The United Nations Human Rights Committee is about to impose the universal legalization of abortion in the very name of the right to life.
This Committee of independent experts, in charge of monitoring the implementation of the International Covenant on Civil and Political Rights (1966) gathered in Geneva on the 1st and 2nd of November 2017, in order to draft its official interpretation of the right to life. This interpretation, entitled General Comment has a great authority on jurisdictions and law makers around the world, for the Committee has afterwards the power to judge States parties with regards to their implementation and respect of the treaty.
Several of the Committee’s members have seized this opportunity to promote a most extensive interpretation of the right to abortion. That was the stand taken in particular by the French member of the Committee Olivier de Frouville, the American Sarah Cleveland and the Tunisian Yadh Ben Achour. The other members remained quite silent on this issue. Only Mrs Anja Seibert-Fohr, the German expert, tried to obtain, sadly in vain, the recognition of “the legitimate interest for States parties to protect the life of the foetus”, which is yet acknowledged by the European Court of Human Rights. The three other members, known for being reluctant with the issue of abortion, were the only absents.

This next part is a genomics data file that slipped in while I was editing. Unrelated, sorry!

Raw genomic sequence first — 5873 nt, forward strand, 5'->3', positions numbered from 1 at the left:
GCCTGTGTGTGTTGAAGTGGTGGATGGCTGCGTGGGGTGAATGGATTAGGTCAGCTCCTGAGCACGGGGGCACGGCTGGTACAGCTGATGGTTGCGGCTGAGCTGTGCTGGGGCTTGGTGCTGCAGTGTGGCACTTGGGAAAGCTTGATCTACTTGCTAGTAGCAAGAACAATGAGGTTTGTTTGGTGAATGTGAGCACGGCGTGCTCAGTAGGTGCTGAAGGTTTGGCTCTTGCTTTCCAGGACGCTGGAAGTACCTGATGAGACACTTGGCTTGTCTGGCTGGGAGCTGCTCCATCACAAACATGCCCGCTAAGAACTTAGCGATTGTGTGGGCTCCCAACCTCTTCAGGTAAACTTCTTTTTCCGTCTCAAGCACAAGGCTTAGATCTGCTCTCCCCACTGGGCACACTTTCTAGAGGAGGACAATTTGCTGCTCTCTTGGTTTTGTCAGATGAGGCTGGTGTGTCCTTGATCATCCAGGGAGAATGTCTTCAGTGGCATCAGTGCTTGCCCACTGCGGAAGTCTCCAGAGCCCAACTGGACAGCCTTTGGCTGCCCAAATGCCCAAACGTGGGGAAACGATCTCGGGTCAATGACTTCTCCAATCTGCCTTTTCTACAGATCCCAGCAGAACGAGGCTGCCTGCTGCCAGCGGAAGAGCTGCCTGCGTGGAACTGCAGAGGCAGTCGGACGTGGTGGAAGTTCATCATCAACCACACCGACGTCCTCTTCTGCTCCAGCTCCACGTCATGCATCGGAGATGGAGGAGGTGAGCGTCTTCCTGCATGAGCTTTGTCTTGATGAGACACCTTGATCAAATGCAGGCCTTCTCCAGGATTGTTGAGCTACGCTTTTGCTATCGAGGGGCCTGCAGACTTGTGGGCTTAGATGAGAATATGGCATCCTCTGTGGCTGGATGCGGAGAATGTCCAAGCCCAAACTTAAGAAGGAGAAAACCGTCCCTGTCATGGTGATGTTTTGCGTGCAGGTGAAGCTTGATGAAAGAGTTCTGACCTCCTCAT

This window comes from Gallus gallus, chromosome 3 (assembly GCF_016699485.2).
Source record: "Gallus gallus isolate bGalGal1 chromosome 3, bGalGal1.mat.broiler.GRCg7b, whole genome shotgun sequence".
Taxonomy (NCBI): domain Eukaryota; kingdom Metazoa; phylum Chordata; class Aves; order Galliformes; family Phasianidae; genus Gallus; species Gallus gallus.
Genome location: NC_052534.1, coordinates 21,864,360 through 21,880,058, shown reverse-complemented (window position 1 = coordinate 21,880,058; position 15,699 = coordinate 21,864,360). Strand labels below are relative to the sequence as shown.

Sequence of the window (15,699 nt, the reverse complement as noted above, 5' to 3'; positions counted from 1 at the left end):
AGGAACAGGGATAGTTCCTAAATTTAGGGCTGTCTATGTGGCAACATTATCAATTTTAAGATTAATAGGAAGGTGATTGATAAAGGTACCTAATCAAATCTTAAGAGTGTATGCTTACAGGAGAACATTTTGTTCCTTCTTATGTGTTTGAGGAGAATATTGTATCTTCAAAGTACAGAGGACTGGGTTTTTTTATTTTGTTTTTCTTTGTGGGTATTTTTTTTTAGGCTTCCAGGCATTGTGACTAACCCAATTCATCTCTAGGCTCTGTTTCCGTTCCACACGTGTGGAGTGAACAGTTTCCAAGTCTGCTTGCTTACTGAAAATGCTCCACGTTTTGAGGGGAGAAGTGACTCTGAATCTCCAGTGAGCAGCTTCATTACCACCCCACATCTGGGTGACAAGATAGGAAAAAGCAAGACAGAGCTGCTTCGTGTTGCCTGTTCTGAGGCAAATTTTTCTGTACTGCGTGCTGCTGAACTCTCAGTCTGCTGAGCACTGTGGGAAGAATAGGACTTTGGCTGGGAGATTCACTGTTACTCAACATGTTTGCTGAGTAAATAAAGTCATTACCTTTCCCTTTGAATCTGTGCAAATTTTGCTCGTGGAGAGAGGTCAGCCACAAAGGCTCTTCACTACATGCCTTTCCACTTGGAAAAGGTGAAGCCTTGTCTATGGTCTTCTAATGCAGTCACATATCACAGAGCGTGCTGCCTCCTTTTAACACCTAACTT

From the very start of the debate, M. de Frouville recommended to avoid any “philosophical or ideological consideration” but rather to focus exclusively on women’s rights. At no time in the debate, was the moral nature of abortion questioned. Similarly, at no moment were the rights of children mentioned. The Committee’s members were cautious to never employ the term “child”. According to the members of the Committee, the child does not exist before birth, therefore it would be vain to even mention his/her rights or interests.